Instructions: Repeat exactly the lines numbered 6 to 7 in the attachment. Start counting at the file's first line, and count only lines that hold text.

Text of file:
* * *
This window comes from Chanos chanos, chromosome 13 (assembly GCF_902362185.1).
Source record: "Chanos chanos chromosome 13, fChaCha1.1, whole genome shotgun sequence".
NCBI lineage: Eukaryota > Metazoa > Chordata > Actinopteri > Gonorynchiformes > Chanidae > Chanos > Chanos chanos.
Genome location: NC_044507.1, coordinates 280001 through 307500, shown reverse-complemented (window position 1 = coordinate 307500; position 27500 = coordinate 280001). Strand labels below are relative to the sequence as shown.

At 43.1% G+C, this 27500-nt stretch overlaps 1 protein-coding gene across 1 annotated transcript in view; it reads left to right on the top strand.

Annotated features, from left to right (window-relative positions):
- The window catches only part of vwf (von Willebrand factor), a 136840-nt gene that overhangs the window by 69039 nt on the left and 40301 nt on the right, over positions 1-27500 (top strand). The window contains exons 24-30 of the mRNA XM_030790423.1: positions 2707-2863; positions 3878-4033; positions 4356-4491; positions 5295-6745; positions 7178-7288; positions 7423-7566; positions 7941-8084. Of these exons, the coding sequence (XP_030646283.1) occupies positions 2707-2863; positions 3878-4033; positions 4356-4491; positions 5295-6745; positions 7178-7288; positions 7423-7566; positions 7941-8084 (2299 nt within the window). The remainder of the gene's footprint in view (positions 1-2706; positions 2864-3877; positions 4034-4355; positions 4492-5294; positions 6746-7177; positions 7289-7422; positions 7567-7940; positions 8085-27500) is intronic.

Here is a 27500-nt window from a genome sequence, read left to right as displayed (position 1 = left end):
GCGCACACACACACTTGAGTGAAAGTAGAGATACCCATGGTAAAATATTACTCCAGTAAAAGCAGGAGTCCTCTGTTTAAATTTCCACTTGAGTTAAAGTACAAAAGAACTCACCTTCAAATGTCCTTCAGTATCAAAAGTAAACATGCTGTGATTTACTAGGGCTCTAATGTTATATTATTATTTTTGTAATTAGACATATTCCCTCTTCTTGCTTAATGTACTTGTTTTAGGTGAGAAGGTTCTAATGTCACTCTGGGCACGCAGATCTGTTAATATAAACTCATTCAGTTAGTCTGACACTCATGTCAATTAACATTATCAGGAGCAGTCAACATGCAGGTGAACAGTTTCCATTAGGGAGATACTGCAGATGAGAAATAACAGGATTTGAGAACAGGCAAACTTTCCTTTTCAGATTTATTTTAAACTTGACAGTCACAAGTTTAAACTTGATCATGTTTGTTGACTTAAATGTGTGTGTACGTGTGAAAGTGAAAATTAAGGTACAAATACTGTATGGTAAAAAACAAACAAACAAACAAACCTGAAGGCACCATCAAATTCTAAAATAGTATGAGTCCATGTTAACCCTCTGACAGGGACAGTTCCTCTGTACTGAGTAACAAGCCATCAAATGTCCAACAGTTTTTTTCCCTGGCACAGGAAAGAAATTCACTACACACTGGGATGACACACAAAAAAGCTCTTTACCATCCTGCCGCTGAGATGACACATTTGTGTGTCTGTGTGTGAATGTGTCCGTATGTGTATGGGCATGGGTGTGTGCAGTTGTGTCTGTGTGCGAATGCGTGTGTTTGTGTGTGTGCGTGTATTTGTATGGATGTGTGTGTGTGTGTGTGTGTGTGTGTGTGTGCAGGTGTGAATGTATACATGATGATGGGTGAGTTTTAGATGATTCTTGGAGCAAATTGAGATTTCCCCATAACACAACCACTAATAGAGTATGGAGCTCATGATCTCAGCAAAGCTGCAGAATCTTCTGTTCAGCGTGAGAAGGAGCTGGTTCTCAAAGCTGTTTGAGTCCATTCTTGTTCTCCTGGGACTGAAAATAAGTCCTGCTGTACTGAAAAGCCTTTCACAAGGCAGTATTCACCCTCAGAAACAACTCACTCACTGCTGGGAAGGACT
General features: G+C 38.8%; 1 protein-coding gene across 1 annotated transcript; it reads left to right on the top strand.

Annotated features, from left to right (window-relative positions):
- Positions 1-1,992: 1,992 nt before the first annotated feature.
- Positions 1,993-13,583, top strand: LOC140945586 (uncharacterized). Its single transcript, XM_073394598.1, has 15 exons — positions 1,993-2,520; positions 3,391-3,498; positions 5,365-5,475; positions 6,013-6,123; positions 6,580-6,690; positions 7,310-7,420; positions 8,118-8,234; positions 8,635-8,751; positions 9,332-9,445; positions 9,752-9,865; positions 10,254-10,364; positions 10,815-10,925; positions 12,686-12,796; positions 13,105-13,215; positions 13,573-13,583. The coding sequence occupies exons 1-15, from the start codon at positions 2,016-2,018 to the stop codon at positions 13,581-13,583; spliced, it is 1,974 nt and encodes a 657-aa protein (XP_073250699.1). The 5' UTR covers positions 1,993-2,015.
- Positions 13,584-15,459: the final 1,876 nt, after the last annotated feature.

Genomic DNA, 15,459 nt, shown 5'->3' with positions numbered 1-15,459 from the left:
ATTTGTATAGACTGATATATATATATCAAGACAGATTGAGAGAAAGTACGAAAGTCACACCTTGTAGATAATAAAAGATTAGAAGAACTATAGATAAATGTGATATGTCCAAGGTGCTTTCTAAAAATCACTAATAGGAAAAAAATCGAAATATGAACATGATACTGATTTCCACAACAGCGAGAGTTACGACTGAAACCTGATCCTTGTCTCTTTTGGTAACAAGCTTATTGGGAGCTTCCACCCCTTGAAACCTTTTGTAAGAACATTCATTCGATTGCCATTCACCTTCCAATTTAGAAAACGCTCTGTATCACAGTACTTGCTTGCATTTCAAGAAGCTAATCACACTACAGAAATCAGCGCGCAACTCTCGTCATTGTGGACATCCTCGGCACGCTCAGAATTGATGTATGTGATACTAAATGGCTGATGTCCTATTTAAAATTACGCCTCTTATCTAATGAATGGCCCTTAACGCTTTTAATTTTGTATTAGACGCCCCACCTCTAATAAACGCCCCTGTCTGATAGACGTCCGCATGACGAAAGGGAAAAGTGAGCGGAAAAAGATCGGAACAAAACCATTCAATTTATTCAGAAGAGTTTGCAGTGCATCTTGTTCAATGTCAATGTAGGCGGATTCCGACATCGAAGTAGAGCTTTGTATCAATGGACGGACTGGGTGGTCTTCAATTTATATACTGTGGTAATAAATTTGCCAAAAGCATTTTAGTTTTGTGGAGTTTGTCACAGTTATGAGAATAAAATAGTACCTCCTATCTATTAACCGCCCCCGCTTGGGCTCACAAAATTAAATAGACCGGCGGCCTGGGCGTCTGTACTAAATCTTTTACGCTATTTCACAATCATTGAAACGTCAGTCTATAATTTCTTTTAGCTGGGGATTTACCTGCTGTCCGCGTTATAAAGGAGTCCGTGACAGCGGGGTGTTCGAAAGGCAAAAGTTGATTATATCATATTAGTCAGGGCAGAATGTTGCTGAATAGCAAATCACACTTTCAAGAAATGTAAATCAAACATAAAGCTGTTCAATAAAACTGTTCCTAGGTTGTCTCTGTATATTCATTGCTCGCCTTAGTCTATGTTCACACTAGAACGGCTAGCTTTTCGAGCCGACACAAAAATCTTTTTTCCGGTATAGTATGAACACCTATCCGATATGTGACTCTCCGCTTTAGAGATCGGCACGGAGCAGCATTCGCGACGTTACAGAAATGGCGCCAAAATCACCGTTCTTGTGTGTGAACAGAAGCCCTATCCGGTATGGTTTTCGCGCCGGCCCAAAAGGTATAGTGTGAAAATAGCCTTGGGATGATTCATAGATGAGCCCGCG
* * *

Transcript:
Annotated features, from left to right (window-relative positions):
- The window catches only part of vwf (von Willebrand factor), a 136840-nt gene that overhangs the window by 69039 nt on the left and 40301 nt on the right, over positions 1-27500 (top strand). The window contains exons 24-30 of the mRNA XM_030790423.1: positions 2707-2863; positions 3878-4033; positions 4356-4491; positions 5295-6745; positions 7178-7288; positions 7423-7566; positions 7941-8084. Of these exons, the coding sequence (XP_030646283.1) occupies positions 2707-2863; positions 3878-4033; positions 4356-4491; positions 5295-6745; positions 7178-7288; positions 7423-7566; positions 7941-8084 (2299 nt within the window). The remainder of the gene's footprint in view (positions 1-2706; positions 2864-3877; positions 4034-4355; positions 4492-5294; positions 6746-7177; positions 7289-7422; positions 7567-7940; positions 8085-27500) is intronic.